Affiliations: Division of Pulmonary, Allergy, Critical Care, and Sleep Medicine,
Center for Biostatistics,
Department of Internal Medicine, Ohio State University Medical Center, Columbus, OH
Correspondence to: Maria Lucarelli, MD, MS, The Ohio State University Medical Center, 473 W 12th Ave, Columbus, OH 43210; e-mail: email@example.com
In 2003, the Accreditation Council for Graduate Medical Education began enforcing the 80-h work week for residents. While work hour restrictions (WHR) have had beneficial effects on resident well-being and fatigue, unintended effects of these changes are beginning to emerge.1–2 The effects on fellow trainees has not been evaluated.
We sent an anonymous Internet-based survey via e-mail to fellowship directors identified on the American Thoracic Society Web page. The directors were asked to forward the survey link to their fellows. A total of 125 responses were received.
Most fellows reported no impact or a negative impact of WHR on fellow quality of life (58%), personal life (57%), and sleep (59%). Fellows report doing more resident-level duties (58%) and procedures (49%), with less time to teach residents and students (43%). Strikingly, 26% report a negative impact of WHR on fellow education.
These data suggest that WHR have significant effects on pulmonary and critical care fellow training. In contrast to other studies3–5 that have demonstrated a substantial improvement in quality of life of residents after WHR, this does not appear to be the case for fellows. The lack of improvement may be due to a shift in duties traditionally performed by residents to fellows. Previous reports4–5 of resident dissatisfaction with WHR have been related to decreased interactions with attending physicians, decreased educational opportunities, and an increase in more junior trainee-level responsibility. It may be this shift in resident duties to fellows that is a significant factor for the negative view of WHR among fellows. These preliminary data argue for further large-scale studies of the impact of WHR on fellow education and patient care outcomes, as current approaches to fellow education may need to be adjusted due to WHR.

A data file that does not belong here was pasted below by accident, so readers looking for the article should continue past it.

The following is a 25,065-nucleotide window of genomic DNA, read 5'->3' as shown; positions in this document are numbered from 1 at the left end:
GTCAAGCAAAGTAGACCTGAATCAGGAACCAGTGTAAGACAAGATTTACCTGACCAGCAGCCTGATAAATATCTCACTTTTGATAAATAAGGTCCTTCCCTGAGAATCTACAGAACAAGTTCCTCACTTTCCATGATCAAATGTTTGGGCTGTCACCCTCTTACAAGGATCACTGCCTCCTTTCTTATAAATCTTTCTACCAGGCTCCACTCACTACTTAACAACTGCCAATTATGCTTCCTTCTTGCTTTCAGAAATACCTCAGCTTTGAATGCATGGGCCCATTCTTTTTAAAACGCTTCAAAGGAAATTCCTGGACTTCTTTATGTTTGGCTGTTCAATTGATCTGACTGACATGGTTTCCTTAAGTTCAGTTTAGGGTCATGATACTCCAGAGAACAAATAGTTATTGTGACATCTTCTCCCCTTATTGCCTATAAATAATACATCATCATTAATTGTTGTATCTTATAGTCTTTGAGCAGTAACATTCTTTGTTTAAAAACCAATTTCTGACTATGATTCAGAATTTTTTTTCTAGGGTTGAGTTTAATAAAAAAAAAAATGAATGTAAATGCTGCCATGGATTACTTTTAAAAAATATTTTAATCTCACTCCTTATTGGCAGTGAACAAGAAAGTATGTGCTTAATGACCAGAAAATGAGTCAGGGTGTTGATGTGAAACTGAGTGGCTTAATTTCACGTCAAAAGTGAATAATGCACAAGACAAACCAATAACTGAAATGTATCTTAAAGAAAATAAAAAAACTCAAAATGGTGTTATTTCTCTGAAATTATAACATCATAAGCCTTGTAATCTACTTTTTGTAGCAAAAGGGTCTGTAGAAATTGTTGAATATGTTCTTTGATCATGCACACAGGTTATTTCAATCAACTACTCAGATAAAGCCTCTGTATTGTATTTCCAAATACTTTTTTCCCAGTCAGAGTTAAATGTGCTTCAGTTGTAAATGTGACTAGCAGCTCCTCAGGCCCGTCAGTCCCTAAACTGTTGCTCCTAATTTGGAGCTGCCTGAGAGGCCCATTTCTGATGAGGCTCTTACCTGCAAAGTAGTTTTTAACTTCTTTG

The authors have no conflicts of interest to disclose.
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